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By Fred Reish and Bruce Ashton, Partners at Drinker Biddle & Reath, LLP

November 12, 2012

Deciding to offer a brokerage window is a fiduciary decision (absent a plan provision mandating such an option), and there is little guidance on the considerations a fiduciary should use in making the decision. That said, the analysis that a fiduciary would need to undertake is consistent with its general decision-making responsibilities and does not appear to be especially burdensome.

The process for selecting the provider of the window is more clearly defined, and if the fiduciaries follow a straightforward process of assessing the provider’s credentials, qualifications, reasonableness of compensation, and reputation—and pay attention to participant feedback along the way—they should satisfy the prudence requirement. The fiduciaries will generally not be liable for advice given by an RIA to a participant or for investment management by an RIA for investments in a brokerage window; though, if the fiduciaries select the RIA or limit the participant choices, they will have a duty to prudently select and monitor the RIA.

Fiduciary Issues

Is Offering a Brokerage Window a Fiduciary Decision?

The first question is whether the decision to offer a brokerage window is a fiduciary one. Unless the plan document mandates that the plan include this option—which, in our experience, very few do—it is a fiduciary decision because the fiduciaries are exercising their discretion concerning how to implement the plan provision giving participants the right to direct their accounts. Beyond that, the considerations for deciding whether to offer a brokerage window have not been specified in the law or by the Department of Labor (DOL). That said, the overarching requirement for any fiduciary decision is that it be made through a prudent process. This requires the fiduciaries to gather the relevant information, assess that information, and then make an informed and reasoned decision. Unfortunately, that leaves open the issue of what information to gather and how to assess it.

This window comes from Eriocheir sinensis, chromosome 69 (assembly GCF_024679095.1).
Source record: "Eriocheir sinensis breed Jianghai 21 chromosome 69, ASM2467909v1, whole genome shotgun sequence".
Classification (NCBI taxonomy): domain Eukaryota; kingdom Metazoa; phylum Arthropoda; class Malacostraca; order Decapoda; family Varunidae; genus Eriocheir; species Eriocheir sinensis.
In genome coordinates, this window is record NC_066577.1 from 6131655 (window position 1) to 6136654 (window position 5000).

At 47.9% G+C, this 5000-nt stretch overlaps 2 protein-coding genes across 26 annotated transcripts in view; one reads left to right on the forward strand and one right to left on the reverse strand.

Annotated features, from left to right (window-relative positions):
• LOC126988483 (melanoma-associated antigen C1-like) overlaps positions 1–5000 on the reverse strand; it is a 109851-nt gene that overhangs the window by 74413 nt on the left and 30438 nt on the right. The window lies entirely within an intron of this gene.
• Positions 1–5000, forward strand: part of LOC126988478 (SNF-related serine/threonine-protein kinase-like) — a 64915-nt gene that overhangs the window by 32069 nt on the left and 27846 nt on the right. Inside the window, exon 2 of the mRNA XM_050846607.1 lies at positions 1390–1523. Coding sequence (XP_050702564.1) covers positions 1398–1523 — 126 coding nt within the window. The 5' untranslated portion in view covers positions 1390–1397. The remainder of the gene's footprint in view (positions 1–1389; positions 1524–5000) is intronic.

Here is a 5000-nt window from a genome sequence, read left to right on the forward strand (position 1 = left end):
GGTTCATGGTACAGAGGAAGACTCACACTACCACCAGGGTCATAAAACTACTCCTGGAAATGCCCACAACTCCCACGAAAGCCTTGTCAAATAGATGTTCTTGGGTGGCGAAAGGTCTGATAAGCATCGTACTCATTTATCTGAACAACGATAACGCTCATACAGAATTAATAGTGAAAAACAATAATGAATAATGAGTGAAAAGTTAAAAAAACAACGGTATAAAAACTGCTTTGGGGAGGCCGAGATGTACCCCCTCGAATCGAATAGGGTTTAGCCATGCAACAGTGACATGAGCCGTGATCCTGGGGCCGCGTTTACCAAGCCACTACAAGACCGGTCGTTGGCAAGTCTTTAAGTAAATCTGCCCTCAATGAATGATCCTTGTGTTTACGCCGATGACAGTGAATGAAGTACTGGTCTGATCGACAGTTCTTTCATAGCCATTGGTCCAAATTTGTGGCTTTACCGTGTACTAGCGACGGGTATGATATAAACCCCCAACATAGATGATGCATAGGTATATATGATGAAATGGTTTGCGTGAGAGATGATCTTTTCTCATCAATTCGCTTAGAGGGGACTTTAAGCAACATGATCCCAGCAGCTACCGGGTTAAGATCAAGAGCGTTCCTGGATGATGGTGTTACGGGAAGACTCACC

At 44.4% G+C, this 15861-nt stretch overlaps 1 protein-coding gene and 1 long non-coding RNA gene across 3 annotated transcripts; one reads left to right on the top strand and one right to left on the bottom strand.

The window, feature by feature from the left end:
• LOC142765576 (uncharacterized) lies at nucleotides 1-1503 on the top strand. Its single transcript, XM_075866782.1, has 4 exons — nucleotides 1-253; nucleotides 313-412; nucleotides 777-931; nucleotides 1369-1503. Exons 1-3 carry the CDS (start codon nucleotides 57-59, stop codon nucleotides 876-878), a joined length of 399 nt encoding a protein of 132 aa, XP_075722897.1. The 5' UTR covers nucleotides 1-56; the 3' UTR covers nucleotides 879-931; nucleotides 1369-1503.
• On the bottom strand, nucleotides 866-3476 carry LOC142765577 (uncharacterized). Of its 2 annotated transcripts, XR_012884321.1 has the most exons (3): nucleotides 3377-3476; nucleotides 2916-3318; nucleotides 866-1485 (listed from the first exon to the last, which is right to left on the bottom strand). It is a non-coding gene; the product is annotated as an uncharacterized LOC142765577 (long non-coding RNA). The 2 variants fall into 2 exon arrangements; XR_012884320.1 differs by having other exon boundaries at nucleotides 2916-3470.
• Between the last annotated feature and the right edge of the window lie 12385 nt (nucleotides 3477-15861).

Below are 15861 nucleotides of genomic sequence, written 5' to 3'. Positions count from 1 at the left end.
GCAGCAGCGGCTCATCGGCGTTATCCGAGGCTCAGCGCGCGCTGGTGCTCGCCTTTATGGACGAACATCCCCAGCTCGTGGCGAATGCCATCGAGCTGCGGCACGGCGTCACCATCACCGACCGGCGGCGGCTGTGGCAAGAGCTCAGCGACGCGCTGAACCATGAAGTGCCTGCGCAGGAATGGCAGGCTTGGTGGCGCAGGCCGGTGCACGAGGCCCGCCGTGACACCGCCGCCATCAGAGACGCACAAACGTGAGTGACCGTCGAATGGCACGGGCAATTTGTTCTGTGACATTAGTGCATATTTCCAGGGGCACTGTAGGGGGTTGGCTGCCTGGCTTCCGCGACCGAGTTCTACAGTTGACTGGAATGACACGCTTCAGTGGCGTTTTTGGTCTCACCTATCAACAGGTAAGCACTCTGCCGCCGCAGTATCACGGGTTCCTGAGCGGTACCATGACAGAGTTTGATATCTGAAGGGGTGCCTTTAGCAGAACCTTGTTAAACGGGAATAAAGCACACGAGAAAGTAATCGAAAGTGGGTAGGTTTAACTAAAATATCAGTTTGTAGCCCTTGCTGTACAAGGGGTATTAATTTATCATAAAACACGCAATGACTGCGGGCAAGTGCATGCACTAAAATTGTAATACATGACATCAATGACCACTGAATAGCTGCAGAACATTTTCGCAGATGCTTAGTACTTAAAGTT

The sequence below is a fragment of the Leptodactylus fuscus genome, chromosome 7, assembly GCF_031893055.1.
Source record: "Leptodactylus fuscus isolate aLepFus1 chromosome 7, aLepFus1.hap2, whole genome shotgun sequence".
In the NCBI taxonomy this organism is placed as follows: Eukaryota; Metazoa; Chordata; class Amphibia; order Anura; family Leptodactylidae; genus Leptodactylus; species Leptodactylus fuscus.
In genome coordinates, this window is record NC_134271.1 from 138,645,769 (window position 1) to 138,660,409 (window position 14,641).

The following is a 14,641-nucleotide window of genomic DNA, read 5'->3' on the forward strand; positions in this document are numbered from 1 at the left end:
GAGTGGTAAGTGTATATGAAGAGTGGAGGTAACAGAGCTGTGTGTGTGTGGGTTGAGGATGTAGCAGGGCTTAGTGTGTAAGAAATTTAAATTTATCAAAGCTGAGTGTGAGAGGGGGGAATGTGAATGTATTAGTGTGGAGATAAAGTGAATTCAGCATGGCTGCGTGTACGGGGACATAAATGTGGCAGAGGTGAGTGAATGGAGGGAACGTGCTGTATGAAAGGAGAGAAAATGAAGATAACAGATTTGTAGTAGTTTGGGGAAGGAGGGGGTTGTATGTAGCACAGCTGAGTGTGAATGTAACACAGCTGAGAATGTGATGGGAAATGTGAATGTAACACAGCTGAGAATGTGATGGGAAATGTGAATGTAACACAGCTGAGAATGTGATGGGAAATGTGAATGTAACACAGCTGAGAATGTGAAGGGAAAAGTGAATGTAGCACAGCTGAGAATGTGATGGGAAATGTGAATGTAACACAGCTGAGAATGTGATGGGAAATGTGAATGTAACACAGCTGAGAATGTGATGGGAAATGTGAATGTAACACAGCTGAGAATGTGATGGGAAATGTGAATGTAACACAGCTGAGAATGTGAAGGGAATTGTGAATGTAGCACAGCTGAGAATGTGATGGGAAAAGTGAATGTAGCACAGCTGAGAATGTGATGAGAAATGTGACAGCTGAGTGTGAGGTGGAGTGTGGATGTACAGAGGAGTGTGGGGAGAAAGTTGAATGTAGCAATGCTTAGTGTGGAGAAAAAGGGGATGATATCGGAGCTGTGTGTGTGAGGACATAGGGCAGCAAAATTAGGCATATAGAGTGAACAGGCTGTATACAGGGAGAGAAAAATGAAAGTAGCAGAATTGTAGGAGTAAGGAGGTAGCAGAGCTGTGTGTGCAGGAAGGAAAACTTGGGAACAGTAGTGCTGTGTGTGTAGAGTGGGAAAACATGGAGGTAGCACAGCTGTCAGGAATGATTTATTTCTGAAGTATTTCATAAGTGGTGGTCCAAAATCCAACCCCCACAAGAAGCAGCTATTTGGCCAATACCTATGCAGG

…We should point out that the plan sponsor or fiduciaries must make sure that the right to use the brokerage window is made effectively available to all participants in the plan (or at least a nondiscriminatory group of participants). This is not a fiduciary concern but a requirement under the qualified plan rules of the Internal Revenue Code to ensure that the plan does not violate the Code’s non-discrimination rules. For example, it could be considered discriminatory if the minimum account size or a minimum fee for maintaining a brokerage window were set at a level that, realistically, only or predominantly highly compensated employees could utilize. Another threshold consideration is whether there is anything in the plan document that would preclude the offering of a brokerage window. So long as the plan contemplates participant direction of their accounts but does not prohibit brokerage windows, it should be permissible to offer them.

Items for Consideration

Turning to the fiduciary issue, in the absence of any direct authority, we believe that the conservative approach would be for the fiduciaries to consider several items. First, the fiduciaries may consider the investment sophistication of the employee population (that is, are there participants who would benefit from access to a brokerage window) and/or whether any employees desire to work with investment advisors who could assist them in investing through a brokerage window. Also, as a best practice, fiduciaries may want to tell participants that the investments in a brokerage window are not selected and monitored by the fiduciaries and that participants should consider their level of investment knowledge or sophistication and whether they should use an RIA before opting to invest through a brokerage window.


There is no guidance on the fiduciary duty of deciding to offer a brokerage window. That said, the decision is not fundamentally different from other decisions made by fiduciaries in that they must engage in a prudent process and reach an informed and reasoned decision. In this context, fiduciaries may wish to consider the investment sophistication of the workforce and the benefits of the brokerage window to sophisticated participants or to those who work with advisors.



Reish, C., Ashton, B. (2012, November 12). Fiduciary Considerations in Offering a Brokerage Window. Retrieved from